Despite this challenge, we had to accept this was an unavoidable limitation of recruiting current students. It was beyond our control.
An opportunity to gain more skills
These usability tests were a great opportunity for us to develop as facilitators and continually improve our format for testing in the future. As a team, we have since reflected on our performance and you can read about what we learned in Lauren’s blog post.
Reviewing our usability facilitation skills blog post
The need to be reactive
Moreover, we learnt the importance of not following the script so closely. Personally, I have learnt that usability testing is like a live performance; you can prepare for it, but sometimes things will not work and you need to be able to respond accordingly.
Test participants might not respond or behave in the way you want them to or expect them to. But this is okay. We can’t expect a user to glide from point A to point B.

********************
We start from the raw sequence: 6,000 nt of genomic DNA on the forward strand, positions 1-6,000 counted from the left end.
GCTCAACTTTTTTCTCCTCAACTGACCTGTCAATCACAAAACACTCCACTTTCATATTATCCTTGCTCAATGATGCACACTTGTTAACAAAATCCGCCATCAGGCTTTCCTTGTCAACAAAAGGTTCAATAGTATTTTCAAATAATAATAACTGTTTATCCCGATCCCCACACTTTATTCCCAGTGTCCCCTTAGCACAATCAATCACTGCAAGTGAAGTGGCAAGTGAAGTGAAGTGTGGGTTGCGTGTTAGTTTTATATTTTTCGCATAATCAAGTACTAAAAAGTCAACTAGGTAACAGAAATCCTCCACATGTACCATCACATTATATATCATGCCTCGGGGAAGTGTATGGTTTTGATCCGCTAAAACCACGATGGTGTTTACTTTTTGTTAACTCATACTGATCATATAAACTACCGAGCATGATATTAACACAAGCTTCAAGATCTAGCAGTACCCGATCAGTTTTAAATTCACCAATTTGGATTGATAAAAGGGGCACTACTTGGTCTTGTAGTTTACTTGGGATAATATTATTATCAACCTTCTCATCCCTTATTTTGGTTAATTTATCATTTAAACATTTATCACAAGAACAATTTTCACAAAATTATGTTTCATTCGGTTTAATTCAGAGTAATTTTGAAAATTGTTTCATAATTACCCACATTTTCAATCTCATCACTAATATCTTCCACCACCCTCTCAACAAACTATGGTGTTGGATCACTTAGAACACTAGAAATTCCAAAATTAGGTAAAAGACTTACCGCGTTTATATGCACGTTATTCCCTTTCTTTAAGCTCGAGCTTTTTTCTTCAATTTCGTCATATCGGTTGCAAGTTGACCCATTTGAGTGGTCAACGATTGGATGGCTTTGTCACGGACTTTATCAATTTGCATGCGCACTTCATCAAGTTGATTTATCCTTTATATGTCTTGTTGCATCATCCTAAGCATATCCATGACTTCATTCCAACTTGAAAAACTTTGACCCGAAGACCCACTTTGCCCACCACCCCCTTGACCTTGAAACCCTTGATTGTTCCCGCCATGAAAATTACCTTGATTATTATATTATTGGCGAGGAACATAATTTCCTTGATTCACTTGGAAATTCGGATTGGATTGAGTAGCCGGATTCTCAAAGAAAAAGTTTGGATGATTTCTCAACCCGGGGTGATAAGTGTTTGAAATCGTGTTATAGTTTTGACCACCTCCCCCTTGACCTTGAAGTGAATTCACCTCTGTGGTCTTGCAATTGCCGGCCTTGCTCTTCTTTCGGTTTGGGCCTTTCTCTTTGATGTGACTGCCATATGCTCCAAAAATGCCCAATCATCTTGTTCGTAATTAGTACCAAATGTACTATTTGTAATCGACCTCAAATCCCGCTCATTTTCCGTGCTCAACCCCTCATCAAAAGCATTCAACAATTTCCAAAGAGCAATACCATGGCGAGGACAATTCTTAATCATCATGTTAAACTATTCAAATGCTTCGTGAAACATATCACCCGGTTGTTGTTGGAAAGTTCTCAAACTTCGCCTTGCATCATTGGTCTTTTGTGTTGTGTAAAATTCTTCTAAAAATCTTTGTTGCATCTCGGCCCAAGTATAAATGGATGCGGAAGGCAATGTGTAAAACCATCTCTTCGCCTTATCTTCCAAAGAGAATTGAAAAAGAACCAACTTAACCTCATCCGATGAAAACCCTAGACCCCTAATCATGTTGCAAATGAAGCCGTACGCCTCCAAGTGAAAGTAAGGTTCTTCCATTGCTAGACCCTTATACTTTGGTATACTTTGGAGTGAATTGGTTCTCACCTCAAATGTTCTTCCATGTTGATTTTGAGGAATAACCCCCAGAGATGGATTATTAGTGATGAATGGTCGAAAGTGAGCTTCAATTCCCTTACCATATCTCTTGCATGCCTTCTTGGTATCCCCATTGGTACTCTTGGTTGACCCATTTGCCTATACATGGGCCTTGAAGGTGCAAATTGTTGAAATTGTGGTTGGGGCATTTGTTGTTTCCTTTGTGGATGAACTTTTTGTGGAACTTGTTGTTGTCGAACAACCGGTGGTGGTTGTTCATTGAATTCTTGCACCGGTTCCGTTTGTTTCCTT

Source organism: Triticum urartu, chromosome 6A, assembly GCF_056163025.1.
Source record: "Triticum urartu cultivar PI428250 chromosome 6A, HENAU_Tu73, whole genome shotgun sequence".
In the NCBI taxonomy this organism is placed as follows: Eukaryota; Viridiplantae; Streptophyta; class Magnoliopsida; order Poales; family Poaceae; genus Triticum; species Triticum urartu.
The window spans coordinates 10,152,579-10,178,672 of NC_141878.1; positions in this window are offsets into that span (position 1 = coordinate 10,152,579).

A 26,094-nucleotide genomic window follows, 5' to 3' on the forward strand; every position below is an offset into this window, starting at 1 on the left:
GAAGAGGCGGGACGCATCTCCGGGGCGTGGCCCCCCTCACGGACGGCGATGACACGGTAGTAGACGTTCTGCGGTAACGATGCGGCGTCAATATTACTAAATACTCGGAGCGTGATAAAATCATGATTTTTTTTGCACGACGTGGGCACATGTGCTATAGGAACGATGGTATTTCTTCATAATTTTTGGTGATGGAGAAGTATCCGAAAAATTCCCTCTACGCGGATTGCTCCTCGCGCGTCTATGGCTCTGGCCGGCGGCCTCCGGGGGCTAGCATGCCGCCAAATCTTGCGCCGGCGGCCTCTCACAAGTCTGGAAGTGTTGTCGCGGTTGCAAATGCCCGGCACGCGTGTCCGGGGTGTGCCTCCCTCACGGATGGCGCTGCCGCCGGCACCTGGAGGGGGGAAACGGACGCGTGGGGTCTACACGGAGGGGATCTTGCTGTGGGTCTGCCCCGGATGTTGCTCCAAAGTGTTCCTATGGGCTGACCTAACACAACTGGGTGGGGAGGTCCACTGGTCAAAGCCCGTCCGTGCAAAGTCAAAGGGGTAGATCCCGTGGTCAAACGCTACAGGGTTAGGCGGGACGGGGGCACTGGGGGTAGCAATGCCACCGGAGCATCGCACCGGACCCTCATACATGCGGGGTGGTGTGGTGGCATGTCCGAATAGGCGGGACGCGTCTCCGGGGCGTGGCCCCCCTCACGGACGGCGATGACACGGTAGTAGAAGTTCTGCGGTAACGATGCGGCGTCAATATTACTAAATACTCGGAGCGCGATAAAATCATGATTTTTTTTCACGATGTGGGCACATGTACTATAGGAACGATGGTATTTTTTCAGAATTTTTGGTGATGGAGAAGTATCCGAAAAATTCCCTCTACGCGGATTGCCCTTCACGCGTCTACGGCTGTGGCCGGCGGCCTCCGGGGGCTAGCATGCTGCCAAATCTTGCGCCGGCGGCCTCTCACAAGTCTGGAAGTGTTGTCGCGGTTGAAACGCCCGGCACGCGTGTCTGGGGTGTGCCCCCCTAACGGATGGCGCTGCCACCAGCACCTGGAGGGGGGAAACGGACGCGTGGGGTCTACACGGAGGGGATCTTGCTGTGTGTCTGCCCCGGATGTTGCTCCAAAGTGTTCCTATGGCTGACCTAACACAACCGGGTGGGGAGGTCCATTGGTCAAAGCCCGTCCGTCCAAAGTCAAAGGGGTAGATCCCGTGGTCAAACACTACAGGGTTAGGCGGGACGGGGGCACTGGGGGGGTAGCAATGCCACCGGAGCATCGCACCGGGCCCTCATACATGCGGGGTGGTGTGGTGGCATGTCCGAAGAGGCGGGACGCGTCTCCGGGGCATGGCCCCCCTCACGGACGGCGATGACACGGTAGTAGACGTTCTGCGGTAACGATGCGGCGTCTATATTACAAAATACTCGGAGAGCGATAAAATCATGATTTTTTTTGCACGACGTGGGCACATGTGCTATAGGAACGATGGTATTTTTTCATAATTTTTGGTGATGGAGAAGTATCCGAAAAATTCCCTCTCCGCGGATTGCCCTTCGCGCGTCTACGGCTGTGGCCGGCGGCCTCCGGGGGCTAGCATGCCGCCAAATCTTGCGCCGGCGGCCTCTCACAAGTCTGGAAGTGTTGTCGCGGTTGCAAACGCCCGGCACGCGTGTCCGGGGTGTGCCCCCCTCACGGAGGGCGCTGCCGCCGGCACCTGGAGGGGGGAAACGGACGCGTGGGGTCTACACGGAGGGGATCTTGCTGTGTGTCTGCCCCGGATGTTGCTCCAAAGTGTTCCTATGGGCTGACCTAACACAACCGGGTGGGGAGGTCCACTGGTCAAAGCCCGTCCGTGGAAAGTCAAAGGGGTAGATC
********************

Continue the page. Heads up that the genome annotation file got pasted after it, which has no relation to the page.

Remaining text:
Overall, we learnt something new about our content with every test and each one taught us something new about the target audience.
So, if you’re invited to participate in a usability test, remember: ‘we’re testing the site, not you’.
Learn more about this project
My team and I have written a series of blog posts about our project with the Student Immigration Service.
1 reply to “Usability testing: we’re testing the site, not you”
Great post Freya. Thanks for sharing.
Personally I prefer to avoid using the T-word altogether! 🙂